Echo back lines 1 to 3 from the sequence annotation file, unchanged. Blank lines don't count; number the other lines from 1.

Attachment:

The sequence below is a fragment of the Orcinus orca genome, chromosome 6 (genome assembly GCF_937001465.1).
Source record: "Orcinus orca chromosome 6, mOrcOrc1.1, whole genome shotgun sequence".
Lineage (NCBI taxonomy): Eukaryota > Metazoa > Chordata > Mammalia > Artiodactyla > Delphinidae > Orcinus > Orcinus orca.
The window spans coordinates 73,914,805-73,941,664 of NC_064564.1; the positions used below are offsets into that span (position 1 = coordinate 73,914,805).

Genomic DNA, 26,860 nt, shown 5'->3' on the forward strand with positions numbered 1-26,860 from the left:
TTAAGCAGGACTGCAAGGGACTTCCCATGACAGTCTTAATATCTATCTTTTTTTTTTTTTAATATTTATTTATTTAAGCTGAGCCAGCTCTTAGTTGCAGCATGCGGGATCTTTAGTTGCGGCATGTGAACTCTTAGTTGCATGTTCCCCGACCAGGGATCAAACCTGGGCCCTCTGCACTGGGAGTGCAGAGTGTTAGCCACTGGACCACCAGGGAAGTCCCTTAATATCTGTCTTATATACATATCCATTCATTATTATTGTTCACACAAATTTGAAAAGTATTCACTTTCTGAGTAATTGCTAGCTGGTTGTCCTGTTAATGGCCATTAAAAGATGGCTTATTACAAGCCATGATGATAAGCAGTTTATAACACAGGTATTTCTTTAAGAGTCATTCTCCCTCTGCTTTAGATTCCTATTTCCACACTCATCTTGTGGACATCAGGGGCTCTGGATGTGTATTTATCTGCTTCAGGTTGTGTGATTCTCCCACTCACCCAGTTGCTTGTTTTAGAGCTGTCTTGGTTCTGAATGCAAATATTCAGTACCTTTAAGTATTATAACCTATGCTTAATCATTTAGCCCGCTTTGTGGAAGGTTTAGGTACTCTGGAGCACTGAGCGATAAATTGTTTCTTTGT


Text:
The sequence below is a fragment of the Orcinus orca genome, chromosome 6 (genome assembly GCF_937001465.1).
Source record: "Orcinus orca chromosome 6, mOrcOrc1.1, whole genome shotgun sequence".
Lineage (NCBI taxonomy): Eukaryota > Metazoa > Chordata > Mammalia > Artiodactyla > Delphinidae > Orcinus > Orcinus orca.